2. The method for manufacturing a semiconductor device according to claim 1, wherein the supplying step supplies the adhesive to the substrate in any one of aspects of a continuous form or a non-continuous form.
3. The method for manufacturing a semiconductor device according to claim 1, wherein the flow-casting unit is configured to eject a compressed gas.
4. The method for manufacturing a semiconductor device according to claim 3, wherein the ejection of the compressed gas is performed by any one of continuous ejection and pulse ejection.
5. The method for manufacturing a semiconductor device according to claim 4, wherein the flow-casting unit is configured to alter an ejection pressure of the compressed gas.
6. The method for manufacturing a semiconductor device according to claim 3, wherein the compressed gas is heated.
7. The method for manufacturing a semiconductor device according to claim 1, wherein the flow-casting of the adhesive is halted by a flow-casting halting unit in such a manner that the adhesive does not extend beyond the mounting region of the electronic component on the substrate.
8. The method for manufacturing a semiconductor device according to claim 1, wherein the flow-casting unit has a shape of any one of a sphere, a bar and a plate.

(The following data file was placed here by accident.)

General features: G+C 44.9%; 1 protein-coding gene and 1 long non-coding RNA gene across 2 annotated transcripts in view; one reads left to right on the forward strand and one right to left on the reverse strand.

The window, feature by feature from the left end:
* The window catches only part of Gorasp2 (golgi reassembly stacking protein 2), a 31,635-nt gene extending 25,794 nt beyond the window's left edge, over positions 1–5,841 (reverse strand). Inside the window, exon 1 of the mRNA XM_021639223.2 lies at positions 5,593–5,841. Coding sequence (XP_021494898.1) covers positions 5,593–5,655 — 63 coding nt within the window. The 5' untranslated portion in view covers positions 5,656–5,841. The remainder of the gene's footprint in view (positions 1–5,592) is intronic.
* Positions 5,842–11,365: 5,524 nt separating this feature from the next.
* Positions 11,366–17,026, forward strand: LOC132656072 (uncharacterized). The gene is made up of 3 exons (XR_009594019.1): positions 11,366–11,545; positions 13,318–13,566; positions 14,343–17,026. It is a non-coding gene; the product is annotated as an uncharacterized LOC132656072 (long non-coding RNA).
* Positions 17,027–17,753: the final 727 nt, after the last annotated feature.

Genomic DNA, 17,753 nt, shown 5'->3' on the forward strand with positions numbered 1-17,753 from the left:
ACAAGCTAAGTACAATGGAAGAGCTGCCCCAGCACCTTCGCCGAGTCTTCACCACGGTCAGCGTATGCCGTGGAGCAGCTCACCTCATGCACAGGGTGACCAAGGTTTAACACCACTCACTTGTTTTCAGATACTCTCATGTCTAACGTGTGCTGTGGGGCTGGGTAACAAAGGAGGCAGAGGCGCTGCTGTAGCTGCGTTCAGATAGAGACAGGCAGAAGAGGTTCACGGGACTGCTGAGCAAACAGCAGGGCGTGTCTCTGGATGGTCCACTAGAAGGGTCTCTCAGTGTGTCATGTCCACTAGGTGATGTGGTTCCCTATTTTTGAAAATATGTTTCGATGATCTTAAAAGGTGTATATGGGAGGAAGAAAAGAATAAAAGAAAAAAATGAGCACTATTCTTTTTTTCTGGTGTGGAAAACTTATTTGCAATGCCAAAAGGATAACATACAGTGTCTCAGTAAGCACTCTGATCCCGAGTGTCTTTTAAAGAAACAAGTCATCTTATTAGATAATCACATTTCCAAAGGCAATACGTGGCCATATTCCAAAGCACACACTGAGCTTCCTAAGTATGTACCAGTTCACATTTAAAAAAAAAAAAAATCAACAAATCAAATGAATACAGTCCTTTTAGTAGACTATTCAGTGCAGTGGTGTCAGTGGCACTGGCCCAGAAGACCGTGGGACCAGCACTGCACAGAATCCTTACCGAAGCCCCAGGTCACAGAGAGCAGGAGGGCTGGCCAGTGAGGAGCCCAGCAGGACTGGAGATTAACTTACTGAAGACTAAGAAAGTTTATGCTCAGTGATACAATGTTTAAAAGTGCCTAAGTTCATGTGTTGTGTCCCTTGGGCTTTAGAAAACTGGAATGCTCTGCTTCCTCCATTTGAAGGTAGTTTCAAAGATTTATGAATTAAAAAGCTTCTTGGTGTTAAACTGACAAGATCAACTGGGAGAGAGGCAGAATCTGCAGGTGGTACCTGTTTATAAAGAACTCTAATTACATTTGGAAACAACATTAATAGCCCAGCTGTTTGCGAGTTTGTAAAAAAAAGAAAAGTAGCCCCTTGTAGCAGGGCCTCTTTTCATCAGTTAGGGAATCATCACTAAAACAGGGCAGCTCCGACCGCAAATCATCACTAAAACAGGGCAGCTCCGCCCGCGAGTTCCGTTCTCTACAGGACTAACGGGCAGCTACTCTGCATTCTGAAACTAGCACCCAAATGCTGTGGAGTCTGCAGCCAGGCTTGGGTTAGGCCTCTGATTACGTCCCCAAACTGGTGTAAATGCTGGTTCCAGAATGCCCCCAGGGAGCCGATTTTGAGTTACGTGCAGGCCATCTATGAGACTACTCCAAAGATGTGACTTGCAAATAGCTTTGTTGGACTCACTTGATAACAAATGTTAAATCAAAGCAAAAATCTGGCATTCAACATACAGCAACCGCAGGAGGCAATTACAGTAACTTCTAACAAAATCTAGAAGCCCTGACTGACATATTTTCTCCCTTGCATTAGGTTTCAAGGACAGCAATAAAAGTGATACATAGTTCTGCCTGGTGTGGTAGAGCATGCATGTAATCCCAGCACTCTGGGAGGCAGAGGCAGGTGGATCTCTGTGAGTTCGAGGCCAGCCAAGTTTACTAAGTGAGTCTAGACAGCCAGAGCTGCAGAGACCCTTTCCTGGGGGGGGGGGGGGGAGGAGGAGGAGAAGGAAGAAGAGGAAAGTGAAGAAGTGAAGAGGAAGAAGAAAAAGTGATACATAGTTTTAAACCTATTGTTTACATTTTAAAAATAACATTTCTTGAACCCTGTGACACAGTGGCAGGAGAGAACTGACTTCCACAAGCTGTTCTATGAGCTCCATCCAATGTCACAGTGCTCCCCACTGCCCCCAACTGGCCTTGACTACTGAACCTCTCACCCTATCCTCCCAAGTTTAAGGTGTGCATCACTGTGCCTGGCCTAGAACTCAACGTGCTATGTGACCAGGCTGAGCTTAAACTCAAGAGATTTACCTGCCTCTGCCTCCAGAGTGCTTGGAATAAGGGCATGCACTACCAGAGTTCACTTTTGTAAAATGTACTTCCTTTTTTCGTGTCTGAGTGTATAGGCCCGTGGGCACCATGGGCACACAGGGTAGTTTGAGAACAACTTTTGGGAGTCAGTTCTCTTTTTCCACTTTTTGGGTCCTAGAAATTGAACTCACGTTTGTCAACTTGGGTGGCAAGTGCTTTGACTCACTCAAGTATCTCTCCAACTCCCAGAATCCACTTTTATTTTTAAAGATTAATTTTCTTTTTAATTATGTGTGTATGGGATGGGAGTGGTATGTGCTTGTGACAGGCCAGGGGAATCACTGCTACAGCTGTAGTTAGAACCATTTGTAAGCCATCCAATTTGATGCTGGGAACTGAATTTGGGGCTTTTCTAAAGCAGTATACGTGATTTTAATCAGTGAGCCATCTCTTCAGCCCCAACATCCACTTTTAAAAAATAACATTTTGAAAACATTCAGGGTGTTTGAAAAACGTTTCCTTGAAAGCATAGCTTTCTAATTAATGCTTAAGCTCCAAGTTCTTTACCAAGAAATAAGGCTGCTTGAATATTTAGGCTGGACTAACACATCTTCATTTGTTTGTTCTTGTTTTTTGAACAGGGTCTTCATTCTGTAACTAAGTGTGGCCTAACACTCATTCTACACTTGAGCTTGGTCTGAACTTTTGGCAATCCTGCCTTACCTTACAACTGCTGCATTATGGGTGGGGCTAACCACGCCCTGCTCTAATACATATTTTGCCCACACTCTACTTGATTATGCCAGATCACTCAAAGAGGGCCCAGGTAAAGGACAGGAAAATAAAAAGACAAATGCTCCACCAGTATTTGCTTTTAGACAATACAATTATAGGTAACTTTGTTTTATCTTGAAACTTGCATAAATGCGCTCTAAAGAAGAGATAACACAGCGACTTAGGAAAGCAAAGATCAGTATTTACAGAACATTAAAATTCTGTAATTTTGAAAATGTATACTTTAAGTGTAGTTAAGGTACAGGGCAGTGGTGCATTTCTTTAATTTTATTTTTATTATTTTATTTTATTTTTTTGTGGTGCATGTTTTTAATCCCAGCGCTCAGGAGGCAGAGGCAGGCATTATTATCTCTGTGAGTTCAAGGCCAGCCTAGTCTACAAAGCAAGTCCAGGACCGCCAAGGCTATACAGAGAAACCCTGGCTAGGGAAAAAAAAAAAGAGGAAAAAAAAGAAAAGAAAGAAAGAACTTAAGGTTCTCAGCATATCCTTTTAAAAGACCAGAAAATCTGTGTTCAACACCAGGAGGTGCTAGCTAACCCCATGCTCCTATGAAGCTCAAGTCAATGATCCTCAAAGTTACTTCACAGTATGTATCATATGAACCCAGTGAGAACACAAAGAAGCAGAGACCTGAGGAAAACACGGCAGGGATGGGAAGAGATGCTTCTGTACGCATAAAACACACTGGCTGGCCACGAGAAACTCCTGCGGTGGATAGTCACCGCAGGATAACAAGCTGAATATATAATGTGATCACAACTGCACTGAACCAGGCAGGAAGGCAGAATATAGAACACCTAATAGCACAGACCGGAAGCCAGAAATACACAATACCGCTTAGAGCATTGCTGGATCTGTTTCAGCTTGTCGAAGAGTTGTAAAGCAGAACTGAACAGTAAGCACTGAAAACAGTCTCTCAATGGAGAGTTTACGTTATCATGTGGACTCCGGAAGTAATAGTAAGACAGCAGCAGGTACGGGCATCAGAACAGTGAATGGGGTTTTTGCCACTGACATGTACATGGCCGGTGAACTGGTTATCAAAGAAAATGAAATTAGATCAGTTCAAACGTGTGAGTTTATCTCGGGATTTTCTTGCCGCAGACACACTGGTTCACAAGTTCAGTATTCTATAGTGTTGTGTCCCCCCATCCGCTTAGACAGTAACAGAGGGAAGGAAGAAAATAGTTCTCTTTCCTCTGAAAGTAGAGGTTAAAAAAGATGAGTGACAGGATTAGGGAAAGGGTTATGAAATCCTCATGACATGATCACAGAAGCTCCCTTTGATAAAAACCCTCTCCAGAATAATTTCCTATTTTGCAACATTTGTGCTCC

9. The method for manufacturing a semiconductor device according to claim 8, wherein at least the surface of the flow-casting unit which contacts with the adhesive is composed of a fluorine resin.
10. The method for manufacturing a semiconductor device according to claim 1, wherein the flow-casting unit is swingable in a direction parallel to the surface of the substrate.
11. The method for manufacturing a semiconductor device according to claim 1, further comprising heating of the adhesive in at least any one of the supplying step and the flow-casting step.
12. The method for manufacturing a semiconductor device according to claim 1, further comprising another supplying step after the flow-casting step.
13. The method for manufacturing a semiconductor device according to claim 1, wherein the curing of the adhesive is carried out by heating the adhesive.
14. The method for manufacturing a semiconductor device according to claim 1, wherein the abutment between the bumps and the bonding pads is performed by aligning the bumps in positions for abutment with the bonding pads, by a bonding tool which holds by suction the electronic component.